The Environmental Conundrum

Published on October 10th, 2017

The drive for improvement, alongside that drive for convenience, has made strides for man in the short term but will be the bane of the planet long after he is gone. Adrian Morgan reports on how progress might not be.


One of the better reasons for considering a wooden boat is that they don’t last forever. Nothing, you can argue, lasts forever of course and it is a source of some anguish to me that inanimate and ecologically dodgy stuff such as the plastic spoon I just used will be floating around, possibly ground up into lethal little bits, long after I have popped my clogs.

What does a Fairy Liquid bottle bring to the world in culture and brilliance I ask you? OK, brilliance. Yet it still seems, well downright unfair. Are we humans not worth more than a plastic bottle that we should have a lifespan measured in years rather than centuries? For goodness sake; this very keyboard will outlast me, albeit buried under a tonne of landfill. It is, quite frankly, iniquitous.

Then again it is simply because we degrade, deteriorate and finally fall apart that is perhaps our greatest achievement in life: the ability to leave not a trace behind other than the stardust from which we, allegedly, were made millennia upon millennia ago.

It makes us humans special. We understand our limitations, our mortality. It should be a source of pride that gives us moral superiority over a Starbucks coffee cup or a Coke bottle or, and here we get to the rub: a glassfibre boat.

I gather there are 13,000 what they call “end-of-life” boats lying around Holland and there may well be 75,000 clogging the banks of the Ijsselmeer by 2030, unless something is done. France has made a start: 500 boats were recycled last year. Some start and yet a backlog of 15 years.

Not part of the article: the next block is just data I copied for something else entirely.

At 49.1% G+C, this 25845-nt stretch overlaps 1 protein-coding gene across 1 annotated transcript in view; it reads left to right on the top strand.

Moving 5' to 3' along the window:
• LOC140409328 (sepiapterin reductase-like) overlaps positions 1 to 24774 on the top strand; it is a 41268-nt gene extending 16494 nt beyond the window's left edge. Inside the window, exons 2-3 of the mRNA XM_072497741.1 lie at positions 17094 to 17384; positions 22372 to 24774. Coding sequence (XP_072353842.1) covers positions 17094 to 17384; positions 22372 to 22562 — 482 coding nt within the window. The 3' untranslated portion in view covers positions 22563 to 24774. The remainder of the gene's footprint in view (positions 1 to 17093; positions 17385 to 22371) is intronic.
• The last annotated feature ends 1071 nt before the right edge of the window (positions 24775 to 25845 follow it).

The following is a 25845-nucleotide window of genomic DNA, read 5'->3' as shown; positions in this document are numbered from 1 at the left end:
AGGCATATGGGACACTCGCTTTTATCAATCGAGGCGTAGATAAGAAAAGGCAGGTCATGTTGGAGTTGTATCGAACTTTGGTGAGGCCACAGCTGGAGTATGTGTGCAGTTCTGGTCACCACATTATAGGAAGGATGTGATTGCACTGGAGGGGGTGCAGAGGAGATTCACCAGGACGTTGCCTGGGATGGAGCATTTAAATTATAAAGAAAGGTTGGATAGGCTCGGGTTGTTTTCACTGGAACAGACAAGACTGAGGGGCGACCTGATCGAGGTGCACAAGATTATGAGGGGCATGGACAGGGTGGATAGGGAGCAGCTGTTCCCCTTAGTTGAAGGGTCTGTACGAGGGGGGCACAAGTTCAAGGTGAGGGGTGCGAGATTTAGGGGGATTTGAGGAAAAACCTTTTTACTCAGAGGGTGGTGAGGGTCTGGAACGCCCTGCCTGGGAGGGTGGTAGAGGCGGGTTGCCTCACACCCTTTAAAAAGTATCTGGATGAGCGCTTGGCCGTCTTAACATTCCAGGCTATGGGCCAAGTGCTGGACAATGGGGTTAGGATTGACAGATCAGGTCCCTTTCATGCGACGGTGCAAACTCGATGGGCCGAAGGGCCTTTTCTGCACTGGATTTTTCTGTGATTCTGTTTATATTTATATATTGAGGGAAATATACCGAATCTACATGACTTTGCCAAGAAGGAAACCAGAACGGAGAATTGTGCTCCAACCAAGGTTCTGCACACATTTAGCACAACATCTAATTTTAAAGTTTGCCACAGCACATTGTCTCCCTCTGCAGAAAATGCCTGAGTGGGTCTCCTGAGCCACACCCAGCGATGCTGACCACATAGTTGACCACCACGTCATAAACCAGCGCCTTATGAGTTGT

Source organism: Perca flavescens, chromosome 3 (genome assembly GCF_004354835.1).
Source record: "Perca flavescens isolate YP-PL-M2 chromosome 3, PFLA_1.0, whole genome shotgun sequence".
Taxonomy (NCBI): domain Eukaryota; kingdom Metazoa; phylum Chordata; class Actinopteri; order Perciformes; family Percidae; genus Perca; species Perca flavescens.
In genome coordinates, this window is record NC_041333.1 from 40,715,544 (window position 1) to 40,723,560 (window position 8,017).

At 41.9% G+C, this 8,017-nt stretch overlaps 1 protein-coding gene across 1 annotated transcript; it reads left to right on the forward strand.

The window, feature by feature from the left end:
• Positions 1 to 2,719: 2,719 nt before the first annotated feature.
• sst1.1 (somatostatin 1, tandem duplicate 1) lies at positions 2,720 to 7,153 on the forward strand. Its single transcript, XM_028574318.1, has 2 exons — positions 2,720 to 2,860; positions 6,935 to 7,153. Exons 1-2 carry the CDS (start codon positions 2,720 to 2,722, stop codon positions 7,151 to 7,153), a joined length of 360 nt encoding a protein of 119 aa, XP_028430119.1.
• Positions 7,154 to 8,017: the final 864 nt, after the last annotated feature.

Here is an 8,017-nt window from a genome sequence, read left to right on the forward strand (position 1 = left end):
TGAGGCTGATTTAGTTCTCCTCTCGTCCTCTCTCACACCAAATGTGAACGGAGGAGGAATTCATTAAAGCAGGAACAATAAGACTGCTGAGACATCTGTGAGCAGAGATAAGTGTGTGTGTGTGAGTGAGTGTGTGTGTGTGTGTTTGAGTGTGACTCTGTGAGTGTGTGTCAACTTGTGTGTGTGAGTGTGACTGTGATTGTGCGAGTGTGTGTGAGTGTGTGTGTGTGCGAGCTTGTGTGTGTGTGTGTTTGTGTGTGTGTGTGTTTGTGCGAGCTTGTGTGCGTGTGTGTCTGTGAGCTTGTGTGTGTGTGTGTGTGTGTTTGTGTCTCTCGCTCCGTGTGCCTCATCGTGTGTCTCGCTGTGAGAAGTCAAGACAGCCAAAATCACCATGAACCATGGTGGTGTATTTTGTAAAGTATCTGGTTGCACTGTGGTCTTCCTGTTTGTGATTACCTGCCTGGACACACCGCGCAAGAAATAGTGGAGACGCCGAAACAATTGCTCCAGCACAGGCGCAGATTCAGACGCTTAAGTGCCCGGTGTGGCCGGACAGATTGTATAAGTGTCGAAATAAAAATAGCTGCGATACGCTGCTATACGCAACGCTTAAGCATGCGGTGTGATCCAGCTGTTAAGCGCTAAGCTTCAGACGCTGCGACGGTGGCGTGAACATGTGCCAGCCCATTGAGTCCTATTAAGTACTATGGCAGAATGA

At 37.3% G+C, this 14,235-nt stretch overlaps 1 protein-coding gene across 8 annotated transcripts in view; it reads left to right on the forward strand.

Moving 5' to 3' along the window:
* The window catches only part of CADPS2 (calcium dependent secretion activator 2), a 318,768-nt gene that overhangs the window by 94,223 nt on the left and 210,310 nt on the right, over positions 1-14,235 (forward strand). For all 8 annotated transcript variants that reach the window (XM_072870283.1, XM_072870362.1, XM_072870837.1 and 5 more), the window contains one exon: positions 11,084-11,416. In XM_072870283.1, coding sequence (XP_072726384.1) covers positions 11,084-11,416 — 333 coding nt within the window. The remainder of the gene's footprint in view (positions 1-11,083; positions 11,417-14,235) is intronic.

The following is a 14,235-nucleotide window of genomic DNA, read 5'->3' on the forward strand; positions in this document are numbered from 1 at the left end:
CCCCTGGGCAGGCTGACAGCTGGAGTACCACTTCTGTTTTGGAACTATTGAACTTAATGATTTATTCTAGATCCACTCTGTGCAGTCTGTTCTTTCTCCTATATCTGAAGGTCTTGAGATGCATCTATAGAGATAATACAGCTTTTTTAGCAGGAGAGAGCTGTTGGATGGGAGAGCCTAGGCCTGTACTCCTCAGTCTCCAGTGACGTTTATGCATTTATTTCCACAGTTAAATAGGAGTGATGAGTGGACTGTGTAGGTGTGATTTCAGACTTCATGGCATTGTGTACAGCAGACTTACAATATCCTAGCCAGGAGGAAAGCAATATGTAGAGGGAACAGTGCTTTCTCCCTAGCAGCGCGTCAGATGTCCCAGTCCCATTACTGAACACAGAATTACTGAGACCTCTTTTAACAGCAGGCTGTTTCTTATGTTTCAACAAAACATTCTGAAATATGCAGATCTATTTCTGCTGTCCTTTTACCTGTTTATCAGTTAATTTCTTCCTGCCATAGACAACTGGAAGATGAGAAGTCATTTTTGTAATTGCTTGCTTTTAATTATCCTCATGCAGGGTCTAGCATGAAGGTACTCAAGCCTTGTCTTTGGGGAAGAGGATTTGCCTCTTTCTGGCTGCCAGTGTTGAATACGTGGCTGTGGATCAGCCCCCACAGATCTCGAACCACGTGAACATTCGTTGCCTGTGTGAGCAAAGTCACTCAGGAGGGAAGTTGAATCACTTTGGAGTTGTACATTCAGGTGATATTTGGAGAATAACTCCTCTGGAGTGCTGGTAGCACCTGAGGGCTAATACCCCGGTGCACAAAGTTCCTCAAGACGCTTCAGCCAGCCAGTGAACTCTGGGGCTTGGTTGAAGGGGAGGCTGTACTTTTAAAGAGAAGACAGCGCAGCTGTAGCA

Meanwhile our old wooden boats are happily ending their own lives without any help from crushers or dismantlers by crumbling into dust, falling apart, rotting, collapsing and reverting to nature quite on their own. Even as I speak, I can hear the gribble at work. And there is, contrary to myth, no such thing as a polyester mite.

So no point in trying to recycle a 1923 cruising ketch beyond economical repair, aside from salvaging the bronze bits to use again on another wooden boat that will keep the cycle (and skills) going. Build afresh, and by all means play semantic games about “recreating the essence of the original” by way of a shard from the backbone, or even encapsulating the old shape so as to “enclose its spirit.”

Just let’s be thankful that some things are not built to last, and when they do go leave no stain (apart perhaps from the gallons of Cuprinol wood protectant that the owner before last who lived aboard on the Essex marshes poured into her bilges).

Did you know that only a handful of burials occur at sea these days in the UK, and that there are designated areas – notably off The Needles on the Isle of Wight where you are permitted to commit your naval officer father or favourite uncle to the deep, and even then rules stipulate a 440lb weight has to be attached to the coffin which has to be of soft wood and with fifty 2inch holes as well. They leave nothing to chance.

That a lengthy voyage, which explains why it is so rare. By the time the funeral party, aunts, uncles, wives, mistresses have spent five hours on the deck of a mackerel bait-stinking local sea angling boat, they will be glad to commit themselves to the deep, let alone granddad.

Cremation is another matter (just do it downwind). And don’t varnish the cockpit an hour before you set out, something which did happen – albeit it was wet epoxy, not varnish – to the late Robb White, Georgia boatbuilder when he scattered a friend’s ashes from a brand new canoe he had finished not an hour before the ceremony. Messy.

This ability of our wooden boats to depart gracefully gives us yet another reason to claim some moral superiority over those folk who buy glassfibre boats. I am not decrying glassfibre boats; quite the opposite. It is because they are so good, so perfect, so easy to maintain, and almost impossible to destroy that makes them so, well, bad?

And until we can find a way to recycle more of them into sinks (being done) at a rate that will keep up with the rate at which they are dumped, then we will by 2030 or before have a real problem.

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